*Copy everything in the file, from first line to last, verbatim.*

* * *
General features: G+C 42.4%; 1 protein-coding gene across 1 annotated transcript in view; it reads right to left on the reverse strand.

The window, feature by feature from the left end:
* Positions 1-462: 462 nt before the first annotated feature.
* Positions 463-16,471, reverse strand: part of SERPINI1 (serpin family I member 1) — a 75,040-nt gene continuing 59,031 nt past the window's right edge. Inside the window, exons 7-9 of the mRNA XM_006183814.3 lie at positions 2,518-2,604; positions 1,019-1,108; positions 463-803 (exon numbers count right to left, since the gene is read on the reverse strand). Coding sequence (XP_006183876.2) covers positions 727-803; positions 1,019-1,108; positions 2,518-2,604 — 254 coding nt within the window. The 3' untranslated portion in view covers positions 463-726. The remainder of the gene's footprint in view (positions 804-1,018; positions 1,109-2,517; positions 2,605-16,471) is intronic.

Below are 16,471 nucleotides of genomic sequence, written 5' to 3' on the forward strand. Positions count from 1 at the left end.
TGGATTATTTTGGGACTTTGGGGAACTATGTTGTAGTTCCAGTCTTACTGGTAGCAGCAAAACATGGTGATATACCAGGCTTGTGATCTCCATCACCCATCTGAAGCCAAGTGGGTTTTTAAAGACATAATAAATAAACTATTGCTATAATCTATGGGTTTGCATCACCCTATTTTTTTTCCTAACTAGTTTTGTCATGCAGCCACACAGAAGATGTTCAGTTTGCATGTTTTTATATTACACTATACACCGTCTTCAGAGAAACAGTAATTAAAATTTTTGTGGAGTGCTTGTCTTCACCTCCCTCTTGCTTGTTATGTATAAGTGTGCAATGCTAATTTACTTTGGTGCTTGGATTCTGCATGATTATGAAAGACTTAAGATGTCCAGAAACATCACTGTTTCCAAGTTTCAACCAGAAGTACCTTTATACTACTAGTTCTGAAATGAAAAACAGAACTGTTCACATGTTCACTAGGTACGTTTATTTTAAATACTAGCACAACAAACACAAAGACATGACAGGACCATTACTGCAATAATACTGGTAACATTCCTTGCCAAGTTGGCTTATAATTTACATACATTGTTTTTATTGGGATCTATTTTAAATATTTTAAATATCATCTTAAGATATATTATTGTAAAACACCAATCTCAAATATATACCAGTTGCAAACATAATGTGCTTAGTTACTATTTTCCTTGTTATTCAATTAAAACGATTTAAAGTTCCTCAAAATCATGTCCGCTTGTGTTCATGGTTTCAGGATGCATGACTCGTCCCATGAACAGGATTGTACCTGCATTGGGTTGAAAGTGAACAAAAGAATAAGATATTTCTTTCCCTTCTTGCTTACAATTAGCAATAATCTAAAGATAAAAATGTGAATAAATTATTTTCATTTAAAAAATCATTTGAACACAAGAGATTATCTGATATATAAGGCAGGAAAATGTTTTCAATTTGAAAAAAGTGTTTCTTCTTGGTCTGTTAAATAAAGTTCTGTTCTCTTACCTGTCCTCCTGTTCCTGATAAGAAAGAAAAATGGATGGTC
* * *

General features: G+C 42.4%; 1 protein-coding gene across 1 annotated transcript in view; it reads right to left on the reverse strand.

The window, feature by feature from the left end:
* Positions 1-462: 462 nt before the first annotated feature.
* Positions 463-16,471, reverse strand: part of SERPINI1 (serpin family I member 1) — a 75,040-nt gene continuing 59,031 nt past the window's right edge. Inside the window, exons 7-9 of the mRNA XM_006183814.3 lie at positions 2,518-2,604; positions 1,019-1,108; positions 463-803 (exon numbers count right to left, since the gene is read on the reverse strand). Coding sequence (XP_006183876.2) covers positions 727-803; positions 1,019-1,108; positions 2,518-2,604 — 254 coding nt within the window. The 3' untranslated portion in view covers positions 463-726. The remainder of the gene's footprint in view (positions 804-1,018; positions 1,109-2,517; positions 2,605-16,471) is intronic.

Below are 16,471 nucleotides of genomic sequence, written 5' to 3' on the forward strand. Positions count from 1 at the left end.
TGGATTATTTTGGGACTTTGGGGAACTATGTTGTAGTTCCAGTCTTACTGGTAGCAGCAAAACATGGTGATATACCAGGCTTGTGATCTCCATCACCCATCTGAAGCCAAGTGGGTTTTTAAAGACATAATAAATAAACTATTGCTATAATCTATGGGTTTGCATCACCCTATTTTTTTTCCTAACTAGTTTTGTCATGCAGCCACACAGAAGATGTTCAGTTTGCATGTTTTTATATTACACTATACACCGTCTTCAGAGAAACAGTAATTAAAATTTTTGTGGAGTGCTTGTCTTCACCTCCCTCTTGCTTGTTATGTATAAGTGTGCAATGCTAATTTACTTTGGTGCTTGGATTCTGCATGATTATGAAAGACTTAAGATGTCCAGAAACATCACTGTTTCCAAGTTTCAACCAGAAGTACCTTTATACTACTAGTTCTGAAATGAAAAACAGAACTGTTCACATGTTCACTAGGTACGTTTATTTTAAATACTAGCACAACAAACACAAAGACATGACAGGACCATTACTGCAATAATACTGGTAACATTCCTTGCCAAGTTGGCTTATAATTTACATACATTGTTTTTATTGGGATCTATTTTAAATATTTTAAATATCATCTTAAGATATATTATTGTAAAACACCAATCTCAAATATATACCAGTTGCAAACATAATGTGCTTAGTTACTATTTTCCTTGTTATTCAATTAAAACGATTTAAAGTTCCTCAAAATCATGTCCGCTTGTGTTCATGGTTTCAGGATGCATGACTCGTCCCATGAACAGGATTGTACCTGCATTGGGTTGAAAGTGAACAAAAGAATAAGATATTTCTTTCCCTTCTTGCTTACAATTAGCAATAATCTAAAGATAAAAATGTGAATAAATTATTTTCATTTAAAAAATCATTTGAACACAAGAGATTATCTGATATATAAGGCAGGAAAATGTTTTCAATTTGAAAAAAGTGTTTCTTCTTGGTCTGTTAAATAAAGTTCTGTTCTCTTACCTGTCCTCCTGTTCCTGATAAGAAAGAAAAATGGATGGTC